Potty Swimming Pool Safety Advice for Parents

How to Avoid and Deal with Your Child’s Pee and Poop Accidents in a Swimming Pool

People ranging from Olympic athletes to toddlers can mistake a pool for a potty, but we can all agree that a pool is for playing and not for using as a giant toilet bowl. When you want to keep the pool kid-friendly, it’s important you know the dangers involved, how to avoid potty accidents, and if all else fails how to clean up the mess.

Is Peeing in the Pool Unsafe?

While urine isn’t a welcome addition to any pool, a correctly maintained swimming area will be safe even if there’s a pee accident.

Swimming pool chemicals kill harmful bacteria transmitted from pee. Urine can actually be ingested in small portions and cause no harm, even without the help of pool chemicals. Still, urine doesn’t improve health and is better left out of a pool.

All in all, a little pee in a chlorinated pool water poses little to no risk. A correct chemical balance in the water will make sure you and your children are safe to swim if someone doesn’t make it to the bathroom.

Is Pooping in the Pool Unsafe?

Because of health hazards, going number 2 in the pool is much more dangerous than number 1. Rick Leviton, an expert in all aspects of swimming pool safety and the owner of the leading pool safety equipment provider in Texas Pool Guard Texas, explains this in more detail:

Accidentally ingesting fecal matter may cause illnesses that are especially serious for children. It’s recommended that people shower to clean off what toilet paper can’t before jumping in a pool.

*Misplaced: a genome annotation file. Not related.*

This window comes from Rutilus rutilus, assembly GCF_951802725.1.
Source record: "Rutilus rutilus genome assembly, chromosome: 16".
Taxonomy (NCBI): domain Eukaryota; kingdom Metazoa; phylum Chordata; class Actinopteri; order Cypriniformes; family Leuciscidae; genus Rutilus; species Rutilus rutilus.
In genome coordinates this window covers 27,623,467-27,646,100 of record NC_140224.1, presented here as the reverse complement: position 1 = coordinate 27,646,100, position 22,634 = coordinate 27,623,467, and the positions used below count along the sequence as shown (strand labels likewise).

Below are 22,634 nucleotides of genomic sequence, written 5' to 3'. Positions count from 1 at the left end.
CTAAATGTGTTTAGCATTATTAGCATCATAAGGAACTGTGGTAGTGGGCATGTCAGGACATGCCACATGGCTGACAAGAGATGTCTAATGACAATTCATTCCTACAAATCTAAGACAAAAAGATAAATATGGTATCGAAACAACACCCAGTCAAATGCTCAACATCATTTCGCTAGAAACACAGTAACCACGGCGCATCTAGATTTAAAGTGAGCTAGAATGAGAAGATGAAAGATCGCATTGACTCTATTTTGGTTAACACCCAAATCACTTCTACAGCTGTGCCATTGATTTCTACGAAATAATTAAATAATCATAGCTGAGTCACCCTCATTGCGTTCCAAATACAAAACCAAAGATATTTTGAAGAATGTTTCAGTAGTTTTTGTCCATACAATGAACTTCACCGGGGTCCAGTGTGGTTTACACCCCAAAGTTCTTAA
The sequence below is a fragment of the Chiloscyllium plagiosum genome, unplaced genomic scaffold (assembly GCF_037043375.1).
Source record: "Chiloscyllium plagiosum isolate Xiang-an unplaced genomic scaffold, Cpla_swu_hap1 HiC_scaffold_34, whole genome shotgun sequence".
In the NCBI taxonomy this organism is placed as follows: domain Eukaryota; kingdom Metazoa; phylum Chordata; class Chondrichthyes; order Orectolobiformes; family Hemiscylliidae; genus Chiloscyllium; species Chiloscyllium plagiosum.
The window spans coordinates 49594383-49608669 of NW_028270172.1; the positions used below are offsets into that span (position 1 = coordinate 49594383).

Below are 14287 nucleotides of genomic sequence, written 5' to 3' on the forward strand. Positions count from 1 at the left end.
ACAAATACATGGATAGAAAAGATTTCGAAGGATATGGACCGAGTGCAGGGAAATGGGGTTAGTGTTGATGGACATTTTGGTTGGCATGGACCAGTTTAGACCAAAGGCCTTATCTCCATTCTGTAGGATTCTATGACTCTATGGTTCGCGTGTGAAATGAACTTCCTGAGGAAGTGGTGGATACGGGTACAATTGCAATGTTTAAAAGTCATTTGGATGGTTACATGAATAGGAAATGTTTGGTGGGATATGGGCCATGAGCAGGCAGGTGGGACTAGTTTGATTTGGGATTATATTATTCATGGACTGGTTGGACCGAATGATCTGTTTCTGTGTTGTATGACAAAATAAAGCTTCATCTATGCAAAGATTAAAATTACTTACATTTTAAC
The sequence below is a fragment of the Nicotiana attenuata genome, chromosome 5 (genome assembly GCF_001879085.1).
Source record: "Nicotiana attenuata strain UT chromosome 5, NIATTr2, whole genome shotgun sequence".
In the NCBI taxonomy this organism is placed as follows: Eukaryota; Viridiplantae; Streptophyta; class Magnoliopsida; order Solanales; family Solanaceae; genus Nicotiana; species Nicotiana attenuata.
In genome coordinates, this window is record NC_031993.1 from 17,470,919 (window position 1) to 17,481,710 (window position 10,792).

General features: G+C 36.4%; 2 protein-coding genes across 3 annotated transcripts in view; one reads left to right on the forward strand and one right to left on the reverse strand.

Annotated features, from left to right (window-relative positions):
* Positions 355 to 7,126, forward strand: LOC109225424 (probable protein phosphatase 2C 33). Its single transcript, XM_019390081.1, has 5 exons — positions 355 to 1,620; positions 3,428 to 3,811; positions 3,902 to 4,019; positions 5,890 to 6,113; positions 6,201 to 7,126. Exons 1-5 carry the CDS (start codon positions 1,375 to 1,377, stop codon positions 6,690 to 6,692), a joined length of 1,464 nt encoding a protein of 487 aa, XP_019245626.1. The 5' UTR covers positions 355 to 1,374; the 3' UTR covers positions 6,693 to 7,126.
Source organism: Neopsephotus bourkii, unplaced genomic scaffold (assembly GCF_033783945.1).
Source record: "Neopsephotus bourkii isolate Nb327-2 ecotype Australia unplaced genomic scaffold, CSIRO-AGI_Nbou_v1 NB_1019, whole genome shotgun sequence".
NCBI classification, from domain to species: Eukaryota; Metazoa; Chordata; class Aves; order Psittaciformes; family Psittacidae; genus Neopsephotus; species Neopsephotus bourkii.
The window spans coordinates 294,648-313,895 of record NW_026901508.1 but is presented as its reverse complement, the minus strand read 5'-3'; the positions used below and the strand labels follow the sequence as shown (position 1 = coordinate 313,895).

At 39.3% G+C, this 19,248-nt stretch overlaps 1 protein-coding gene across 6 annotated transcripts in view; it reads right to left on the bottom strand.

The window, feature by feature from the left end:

“A high number of disease-causing germs and bacteria in swimming areas come from stool. Poop can carry Shigella, norovirus, and E. coli to name a harmful few, which goes to show how dangerous feces can be in the water. Unlike with urine, pool chemicals like chlorine and bromine could take days to kill germs transmitted from a potty accident while swimming. Preventing poop in the pool means your family can keep enjoying the water.”

How to Tell if Your Child Has Peed in the Water?

You’ve probably heard of pool chemicals that change the water color when coming in contact with urine. These rumors are false, so anyone who relieves themselves in the pool has a good chance of being safe from embarrassment.

However, this makes it a little more difficult for you as a parent to catch when your child has relieved themselves while swimming.

Generally, the most reliable way to tell if there has been a potty accident is to pay attention to water temperature while being close to your kid. Urine leaves the body near 90 °F to 100 °F, which is hotter than a typical pool’s water. If the water suddenly feels warmer to you, then urine coming from a person who is next to you is the likely cause.

If you aren’t in the pool, you can also pay attention to any potty dances your child is prone to do or other visual tells they have before they use the bathroom.

Ways to Prevent Your Kid from “Accidents”

Talk to Your Child

You can tell your child that using the pool as a bathroom isn’t clean and could make them sick.

Explain that they wouldn’t like swimming in another child’s pee, so they shouldn’t use the pool as a bathroom either.

You can use the tried-and-true “babies do that, and you aren’t a baby anymore” approach to coaching the correct behavior.

Take Advantage of the Urine-Indicating Paint Myth

As mentioned before, pool urine detector chemicals that change color when someone peed in the water don’t exist. However, your child may not need to know that.

You can use this myth to your advantage by telling your child that if they use the bathroom in the pool, the water will turn a noticeable color and alert the other children and swimmers that your kiddo had an accident.